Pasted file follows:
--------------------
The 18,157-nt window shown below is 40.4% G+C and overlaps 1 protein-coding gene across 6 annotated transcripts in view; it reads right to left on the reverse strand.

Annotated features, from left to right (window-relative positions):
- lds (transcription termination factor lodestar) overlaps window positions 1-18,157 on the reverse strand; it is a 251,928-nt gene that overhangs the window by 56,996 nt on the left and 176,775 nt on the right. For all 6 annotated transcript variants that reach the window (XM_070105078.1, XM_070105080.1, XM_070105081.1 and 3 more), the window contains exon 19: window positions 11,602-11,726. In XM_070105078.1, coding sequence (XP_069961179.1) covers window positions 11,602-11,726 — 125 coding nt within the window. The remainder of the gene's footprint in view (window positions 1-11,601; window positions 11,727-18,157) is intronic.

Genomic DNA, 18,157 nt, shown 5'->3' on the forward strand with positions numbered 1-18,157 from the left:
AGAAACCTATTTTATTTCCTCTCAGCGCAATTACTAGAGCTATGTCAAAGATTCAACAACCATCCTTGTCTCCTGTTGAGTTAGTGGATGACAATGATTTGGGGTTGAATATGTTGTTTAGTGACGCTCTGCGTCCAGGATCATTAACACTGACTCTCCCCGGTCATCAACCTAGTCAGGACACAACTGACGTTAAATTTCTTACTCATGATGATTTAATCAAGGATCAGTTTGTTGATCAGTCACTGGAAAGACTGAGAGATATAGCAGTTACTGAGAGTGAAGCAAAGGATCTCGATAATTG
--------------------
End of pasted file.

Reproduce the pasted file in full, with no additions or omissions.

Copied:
The 18,157-nt window shown below is 40.4% G+C and overlaps 1 protein-coding gene across 6 annotated transcripts in view; it reads right to left on the reverse strand.

Annotated features, from left to right (window-relative positions):
- lds (transcription termination factor lodestar) overlaps window positions 1-18,157 on the reverse strand; it is a 251,928-nt gene that overhangs the window by 56,996 nt on the left and 176,775 nt on the right. For all 6 annotated transcript variants that reach the window (XM_070105078.1, XM_070105080.1, XM_070105081.1 and 3 more), the window contains exon 19: window positions 11,602-11,726. In XM_070105078.1, coding sequence (XP_069961179.1) covers window positions 11,602-11,726 — 125 coding nt within the window. The remainder of the gene's footprint in view (window positions 1-11,601; window positions 11,727-18,157) is intronic.

Genomic DNA, 18,157 nt, shown 5'->3' on the forward strand with positions numbered 1-18,157 from the left:
AGAAACCTATTTTATTTCCTCTCAGCGCAATTACTAGAGCTATGTCAAAGATTCAACAACCATCCTTGTCTCCTGTTGAGTTAGTGGATGACAATGATTTGGGGTTGAATATGTTGTTTAGTGACGCTCTGCGTCCAGGATCATTAACACTGACTCTCCCCGGTCATCAACCTAGTCAGGACACAACTGACGTTAAATTTCTTACTCATGATGATTTAATCAAGGATCAGTTTGTTGATCAGTCACTGGAAAGACTGAGAGATATAGCAGTTACTGAGAGTGAAGCAAAGGATCTCGATAATTG